Tuesday, July 11, 2006

What is the Sandokai?

The first so-called patriarch, or ancestor, of Zen Buddhism was Bodhidharma, the Indian master who introduced Zen into China. You may remember the story of the sixth patriarch, Hui-neng.
     According to legend, Hui-neng was born in southern China. He was an uneducated youth when he heard someone reciting the Diamond Sutra, and he was so awed with the words that he made his way to the Yellow Plum Buddhist community.
As was the custom, the reigning master gave Hui-neng a hard time to make sure the lad wasn’t some frivolous dabbler in religion.
“Southerners have no Buddha-nature,” the master said,
Hui-neng answered, “There may be southerners and there may be northerners, but Buddha-nature makes no distinction.”
I won’t repeat the entire story of how Hui-neng came to be Zen Buddhism’s sixth patriarch. I will remind you that after eight months as a monastery kitchen helper he displayed his wisdom by refuting a monk’s declaration that one’s body is like the Bodhi-tree, and one’s soul is like a bright mirror that should not be allowed to collect dust.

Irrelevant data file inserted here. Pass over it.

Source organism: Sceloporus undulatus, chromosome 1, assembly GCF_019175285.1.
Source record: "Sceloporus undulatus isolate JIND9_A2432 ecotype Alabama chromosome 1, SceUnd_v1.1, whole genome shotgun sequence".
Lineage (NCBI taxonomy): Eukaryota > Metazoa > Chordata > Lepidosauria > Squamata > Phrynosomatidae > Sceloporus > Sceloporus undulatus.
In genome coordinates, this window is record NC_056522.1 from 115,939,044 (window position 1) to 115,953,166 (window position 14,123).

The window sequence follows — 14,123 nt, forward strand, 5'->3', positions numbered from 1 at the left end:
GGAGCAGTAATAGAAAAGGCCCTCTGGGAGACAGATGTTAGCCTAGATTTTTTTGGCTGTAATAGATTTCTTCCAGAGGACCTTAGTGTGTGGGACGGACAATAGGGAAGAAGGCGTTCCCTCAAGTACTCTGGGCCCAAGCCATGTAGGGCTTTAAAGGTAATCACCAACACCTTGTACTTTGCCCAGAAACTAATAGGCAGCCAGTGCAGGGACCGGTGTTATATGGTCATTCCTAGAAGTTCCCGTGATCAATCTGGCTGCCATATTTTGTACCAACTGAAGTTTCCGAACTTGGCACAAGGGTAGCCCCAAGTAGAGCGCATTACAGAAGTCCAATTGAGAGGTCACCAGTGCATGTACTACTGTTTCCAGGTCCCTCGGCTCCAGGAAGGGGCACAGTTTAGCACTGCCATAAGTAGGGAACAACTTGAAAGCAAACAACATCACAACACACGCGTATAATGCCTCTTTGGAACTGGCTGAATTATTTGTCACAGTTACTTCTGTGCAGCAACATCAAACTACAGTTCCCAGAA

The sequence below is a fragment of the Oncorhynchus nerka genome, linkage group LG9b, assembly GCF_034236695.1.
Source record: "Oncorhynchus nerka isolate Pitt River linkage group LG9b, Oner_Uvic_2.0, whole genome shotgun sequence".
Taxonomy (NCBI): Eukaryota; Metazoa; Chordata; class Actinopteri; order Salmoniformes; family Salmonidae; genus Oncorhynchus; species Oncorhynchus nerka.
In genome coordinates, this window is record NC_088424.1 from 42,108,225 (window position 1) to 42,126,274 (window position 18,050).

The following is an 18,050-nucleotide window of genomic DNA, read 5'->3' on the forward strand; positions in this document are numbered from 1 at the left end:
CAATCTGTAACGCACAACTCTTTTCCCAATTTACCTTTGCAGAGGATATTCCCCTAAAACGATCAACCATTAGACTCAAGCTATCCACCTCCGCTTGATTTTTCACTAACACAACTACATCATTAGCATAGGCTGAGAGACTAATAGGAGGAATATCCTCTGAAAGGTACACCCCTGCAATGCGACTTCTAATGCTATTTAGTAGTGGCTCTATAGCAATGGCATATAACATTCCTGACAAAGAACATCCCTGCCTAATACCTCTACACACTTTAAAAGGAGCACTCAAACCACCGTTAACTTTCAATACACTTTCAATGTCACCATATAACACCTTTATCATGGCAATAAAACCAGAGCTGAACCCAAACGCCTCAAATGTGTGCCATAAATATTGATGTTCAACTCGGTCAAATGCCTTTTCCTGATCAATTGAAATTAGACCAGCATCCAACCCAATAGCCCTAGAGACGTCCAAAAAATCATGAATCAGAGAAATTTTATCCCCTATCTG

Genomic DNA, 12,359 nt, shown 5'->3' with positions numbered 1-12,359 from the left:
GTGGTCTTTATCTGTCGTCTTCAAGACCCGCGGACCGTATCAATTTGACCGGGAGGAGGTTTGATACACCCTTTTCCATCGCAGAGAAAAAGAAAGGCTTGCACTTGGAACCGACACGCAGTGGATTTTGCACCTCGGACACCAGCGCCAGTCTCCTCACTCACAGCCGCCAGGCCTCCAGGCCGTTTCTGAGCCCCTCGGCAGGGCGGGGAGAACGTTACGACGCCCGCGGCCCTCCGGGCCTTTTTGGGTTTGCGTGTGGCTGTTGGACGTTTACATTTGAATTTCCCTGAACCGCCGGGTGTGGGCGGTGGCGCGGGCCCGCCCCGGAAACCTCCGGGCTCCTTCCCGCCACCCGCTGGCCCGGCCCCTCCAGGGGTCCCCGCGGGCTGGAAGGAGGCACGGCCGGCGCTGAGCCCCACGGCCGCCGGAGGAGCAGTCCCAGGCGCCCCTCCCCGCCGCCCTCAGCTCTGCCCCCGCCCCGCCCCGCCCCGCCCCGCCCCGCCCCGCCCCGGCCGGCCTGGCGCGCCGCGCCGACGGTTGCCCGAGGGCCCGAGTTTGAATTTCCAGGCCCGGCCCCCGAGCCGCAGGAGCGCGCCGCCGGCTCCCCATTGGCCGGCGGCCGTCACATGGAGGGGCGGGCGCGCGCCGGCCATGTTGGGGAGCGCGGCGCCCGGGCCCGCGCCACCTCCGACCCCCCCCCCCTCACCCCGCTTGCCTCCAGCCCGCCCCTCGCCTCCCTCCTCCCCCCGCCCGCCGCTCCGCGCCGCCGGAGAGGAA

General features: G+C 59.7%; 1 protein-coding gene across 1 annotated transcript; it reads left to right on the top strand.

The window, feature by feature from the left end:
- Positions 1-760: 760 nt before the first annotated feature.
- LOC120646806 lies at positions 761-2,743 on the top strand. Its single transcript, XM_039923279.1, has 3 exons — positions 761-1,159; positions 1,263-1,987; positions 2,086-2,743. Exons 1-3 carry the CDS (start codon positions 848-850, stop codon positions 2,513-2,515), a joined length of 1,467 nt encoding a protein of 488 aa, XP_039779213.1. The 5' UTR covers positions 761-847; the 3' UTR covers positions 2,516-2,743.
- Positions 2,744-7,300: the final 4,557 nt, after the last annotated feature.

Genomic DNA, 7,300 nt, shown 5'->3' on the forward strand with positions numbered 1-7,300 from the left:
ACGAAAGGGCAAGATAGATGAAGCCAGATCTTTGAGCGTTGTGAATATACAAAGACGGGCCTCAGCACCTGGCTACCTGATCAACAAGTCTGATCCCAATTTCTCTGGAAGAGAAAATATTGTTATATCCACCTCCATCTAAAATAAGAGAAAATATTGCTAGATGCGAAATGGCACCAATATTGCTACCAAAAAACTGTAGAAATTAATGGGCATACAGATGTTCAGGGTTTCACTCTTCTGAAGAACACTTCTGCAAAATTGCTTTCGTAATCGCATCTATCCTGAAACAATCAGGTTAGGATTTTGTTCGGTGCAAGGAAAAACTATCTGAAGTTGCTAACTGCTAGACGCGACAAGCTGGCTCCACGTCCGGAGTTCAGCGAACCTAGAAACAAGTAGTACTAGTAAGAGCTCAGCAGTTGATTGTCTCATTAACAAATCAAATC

Hui-neng responded with his verse:

There is no Bodhi tree,
Nor is there a clear mirror.
From the beginning not one thing exists,
So where is a speck of dust to cling?

The master recognized that Hui-neng had become conscious of his own Buddha-nature, so he passed on to him the robe that supposedly had been handed down from Bodhidharma.
This act confirmed Hui-neng as Zen’s sixth patriarch in China.
Some time after, the Yellow Plum Zen school split into two factions over differences in whether awakening was a gradual process or a sudden occurrence.
It was a disagreement that has been carried down to this day.
This brings us to the Sandokai.
The Sandokai is a poem that was written in the eighth century by a Chinese master, Sekito Kisen, who sat zazen on a large rock. The poem was intended to ease the “gradual” versus “sudden” separation of Zen, in addition to clarifying other oppositions such as good and bad, light and dark.
One of Sekito’s Dharma heirs was Yakusan Igen, and there were many verbal exchanges between the two that illustrate the relationship of teacher and student.
Once Sekito came upon Yakusan, who was sitting in zazen.
“What are you doing?” Sekito asked.
Yakusan said, “I’m not doing anything.”
Sekito said, “Well, then you are sitting idly.”
Yakusan answered, “If I were sitting idly, I would be doing something.”
Sekito asked, “So you say you are not doing anything. What is this not doing?”
Yakusan said, “Not even the ten thousand sages know.”
In almost all Soto Zen temples around the world a version of the Sandokai is chanted daily, and it is invariably chanted at the memorial service of a deceased master.
We won’t be chanting, but several of my forthcoming talks will be on the Sandokai as adapted from a series of lectures given by Shunryu Suzuki, late head of San Francisco Zen Center.


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